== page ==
Since its publication earlier this month, Andrew Pyper’s The Demonologist has garnered mad praise from both fiction bloggers and fellow genre authors. His trim little novel––about a college professor convinced that a demon has abducted his daughter––has been repeatedly heralded as one of the more frightening reads to come down the pike. And while it has its moments, be warned, the potency of the scares may depend on the reader’s willingness to go along with a few moments of Satanic silliness.
Canadian author Pyper has been a bestselling novelist for years (Lost Girls, The Killing Circle, The Wildfire Season), but he has yet to become a household name here in the States. Perhaps the building buzz behind The Demonologist will be enough to shove him face-first into the horror limelight.
The Demonologist was released by Simon and Schuster on March 5. Read on for the full review.
It seems like books and movies centered around demonic possession come equipped with a certain amount of scares already built in. (The prospect of The Exorcist terrified me for years before I even dared to watch it.) But why is this the case? What makes demons so different from vampires, werewolves or zombies? As Pyper points out deep into The Demonologist, it may be because although most religions may differ in regard to the ultimate authority (God, Jesus, prophets, etc.), most religions also share a common belief in one thing: demons. The thought of demonic possession is scary to so many people because so many people believe it can actually happen.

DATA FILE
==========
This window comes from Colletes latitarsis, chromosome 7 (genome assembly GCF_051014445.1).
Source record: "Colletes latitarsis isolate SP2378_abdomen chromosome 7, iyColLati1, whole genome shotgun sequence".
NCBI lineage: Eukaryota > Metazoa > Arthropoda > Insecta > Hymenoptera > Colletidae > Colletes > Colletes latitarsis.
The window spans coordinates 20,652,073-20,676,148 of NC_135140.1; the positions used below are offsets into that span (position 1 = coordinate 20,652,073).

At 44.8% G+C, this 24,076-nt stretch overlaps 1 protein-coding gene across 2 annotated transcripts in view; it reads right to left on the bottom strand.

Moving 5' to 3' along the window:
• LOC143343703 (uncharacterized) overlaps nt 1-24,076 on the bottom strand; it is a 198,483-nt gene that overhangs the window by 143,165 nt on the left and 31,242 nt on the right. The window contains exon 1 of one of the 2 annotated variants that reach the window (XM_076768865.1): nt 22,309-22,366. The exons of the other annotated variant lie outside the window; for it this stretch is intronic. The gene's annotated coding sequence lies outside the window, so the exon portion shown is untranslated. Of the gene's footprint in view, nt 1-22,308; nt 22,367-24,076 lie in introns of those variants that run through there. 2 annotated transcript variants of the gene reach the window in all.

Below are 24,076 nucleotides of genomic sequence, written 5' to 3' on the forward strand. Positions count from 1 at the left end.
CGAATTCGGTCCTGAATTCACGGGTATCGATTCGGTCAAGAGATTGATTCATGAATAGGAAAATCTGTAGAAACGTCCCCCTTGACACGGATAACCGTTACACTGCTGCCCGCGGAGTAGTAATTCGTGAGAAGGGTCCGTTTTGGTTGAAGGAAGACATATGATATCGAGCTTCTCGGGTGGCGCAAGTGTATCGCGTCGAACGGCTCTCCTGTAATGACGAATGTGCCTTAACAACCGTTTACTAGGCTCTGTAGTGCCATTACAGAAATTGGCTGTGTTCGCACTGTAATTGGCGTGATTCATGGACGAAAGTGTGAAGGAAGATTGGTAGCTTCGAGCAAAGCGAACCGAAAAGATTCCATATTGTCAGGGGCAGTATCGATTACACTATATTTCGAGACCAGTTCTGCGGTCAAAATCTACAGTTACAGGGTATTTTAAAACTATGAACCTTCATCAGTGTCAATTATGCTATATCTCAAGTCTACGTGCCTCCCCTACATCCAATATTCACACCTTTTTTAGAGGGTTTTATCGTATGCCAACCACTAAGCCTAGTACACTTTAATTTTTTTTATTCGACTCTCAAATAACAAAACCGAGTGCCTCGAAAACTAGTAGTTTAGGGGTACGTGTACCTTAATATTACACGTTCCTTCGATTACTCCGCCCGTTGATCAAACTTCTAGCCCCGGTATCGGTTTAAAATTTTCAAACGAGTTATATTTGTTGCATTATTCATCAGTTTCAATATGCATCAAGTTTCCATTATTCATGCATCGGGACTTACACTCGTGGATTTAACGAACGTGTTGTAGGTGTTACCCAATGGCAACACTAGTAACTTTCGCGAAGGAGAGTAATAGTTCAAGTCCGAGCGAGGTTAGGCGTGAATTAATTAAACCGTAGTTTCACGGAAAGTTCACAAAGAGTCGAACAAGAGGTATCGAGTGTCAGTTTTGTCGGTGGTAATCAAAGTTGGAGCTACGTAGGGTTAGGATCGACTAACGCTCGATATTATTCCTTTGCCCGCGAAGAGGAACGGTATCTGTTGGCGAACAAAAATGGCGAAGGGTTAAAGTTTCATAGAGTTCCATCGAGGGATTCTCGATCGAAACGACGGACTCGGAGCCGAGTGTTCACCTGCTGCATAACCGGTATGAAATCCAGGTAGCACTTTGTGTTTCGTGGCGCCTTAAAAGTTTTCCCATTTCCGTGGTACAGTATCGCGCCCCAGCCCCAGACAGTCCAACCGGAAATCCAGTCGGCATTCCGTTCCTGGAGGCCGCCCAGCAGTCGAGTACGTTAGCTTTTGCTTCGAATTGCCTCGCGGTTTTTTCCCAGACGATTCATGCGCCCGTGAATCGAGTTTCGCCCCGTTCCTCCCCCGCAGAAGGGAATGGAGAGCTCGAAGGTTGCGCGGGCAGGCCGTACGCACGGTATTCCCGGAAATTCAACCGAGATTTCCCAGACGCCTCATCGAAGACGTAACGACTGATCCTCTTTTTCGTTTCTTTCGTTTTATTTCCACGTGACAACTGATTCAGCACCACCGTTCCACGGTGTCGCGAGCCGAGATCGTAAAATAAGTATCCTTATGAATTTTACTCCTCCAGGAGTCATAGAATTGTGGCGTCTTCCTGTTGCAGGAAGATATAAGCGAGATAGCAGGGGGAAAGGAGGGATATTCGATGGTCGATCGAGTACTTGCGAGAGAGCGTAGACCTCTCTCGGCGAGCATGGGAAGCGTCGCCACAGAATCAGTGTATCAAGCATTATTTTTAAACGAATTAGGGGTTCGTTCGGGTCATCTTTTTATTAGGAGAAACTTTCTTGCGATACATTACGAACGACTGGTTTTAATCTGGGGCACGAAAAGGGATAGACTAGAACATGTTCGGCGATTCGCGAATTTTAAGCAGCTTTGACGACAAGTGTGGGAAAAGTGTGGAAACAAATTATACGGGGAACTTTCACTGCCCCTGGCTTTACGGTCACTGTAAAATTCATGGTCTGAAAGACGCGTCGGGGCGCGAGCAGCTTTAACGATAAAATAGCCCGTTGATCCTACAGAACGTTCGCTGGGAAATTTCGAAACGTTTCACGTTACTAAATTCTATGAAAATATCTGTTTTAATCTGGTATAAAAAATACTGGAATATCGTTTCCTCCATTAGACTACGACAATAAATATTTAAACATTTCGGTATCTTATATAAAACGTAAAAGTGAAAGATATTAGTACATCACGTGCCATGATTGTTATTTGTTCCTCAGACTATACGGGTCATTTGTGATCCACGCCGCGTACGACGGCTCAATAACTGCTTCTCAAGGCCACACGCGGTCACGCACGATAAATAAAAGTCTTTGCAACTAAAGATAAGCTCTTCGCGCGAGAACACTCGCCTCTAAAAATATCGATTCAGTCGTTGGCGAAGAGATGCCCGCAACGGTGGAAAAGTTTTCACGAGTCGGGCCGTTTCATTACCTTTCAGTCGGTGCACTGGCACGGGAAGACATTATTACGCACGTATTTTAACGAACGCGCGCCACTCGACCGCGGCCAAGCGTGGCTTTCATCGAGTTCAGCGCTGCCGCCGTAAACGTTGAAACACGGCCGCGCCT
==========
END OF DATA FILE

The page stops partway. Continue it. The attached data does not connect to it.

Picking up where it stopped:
Pyper brilliantly exploits this common fear in The Demonologist, which begins with Milton scholar David Ullman taking an offer too good to refuse––a substantial sum of money in exchange for a single “consultation” in Venice. With his marriage floundering, Ullman views the case as an opportunity to bond with his 12-year-old daughter Tess in a faraway country, and ultimately agrees to view the “phenomenon” and offer his opinion. When the case turns out to be a possessed man, bound to a chair, speaking in the voice of Ullman’s long-dead father, he totally freaks and decides to bail on the deal, taking young Tess along with him.
But something follows David Ullman back to his hotel. Something that takes possession of Tess, driving her to a presumed suicide after she leaps to her death into a Venice canal. Something that continues to taunt Ullman, convincing him that Tess is actually alive, and eventually leading him on a cross-country journey as he follows demonic signs and personages in an attempt to find his lost daughter. It’s like The DaVinci Code and Fallen mashed into a super cheesy grilled Satanic sandwich.
While a few of Pyper’s demonic encounters are well-conceived and seemingly based in the real, it becomes increasingly difficult to take the central character of David Ullman seriously. His evil pursuer hops body-to-body, appearing in vessels as varied as a drunken street preacher and a seductive hitchhiker, compelling Ullman to drive to North Dakota, then to Florida, all in the hopes of finding a new demon clue as to the whereabouts of his deceased daughter. In short, David Ullman comes across as batshit crazy all novel long, even as Pyper desperately struggles to ground every demonic encounter in reality. And when Pyper does manage to pull off a chilling moment, he feels it necessary to restate exactly what the reader has just read, which completely undermines the ambiguous sense of mystery he has struggled so hard to develop. The scariest novels tease the reader with a fear of the unknown, and while The Demonologist flirts with juicy goodness, it’s too damned obvious to be truly effective.
Rating: 3 out of 5 Skulls
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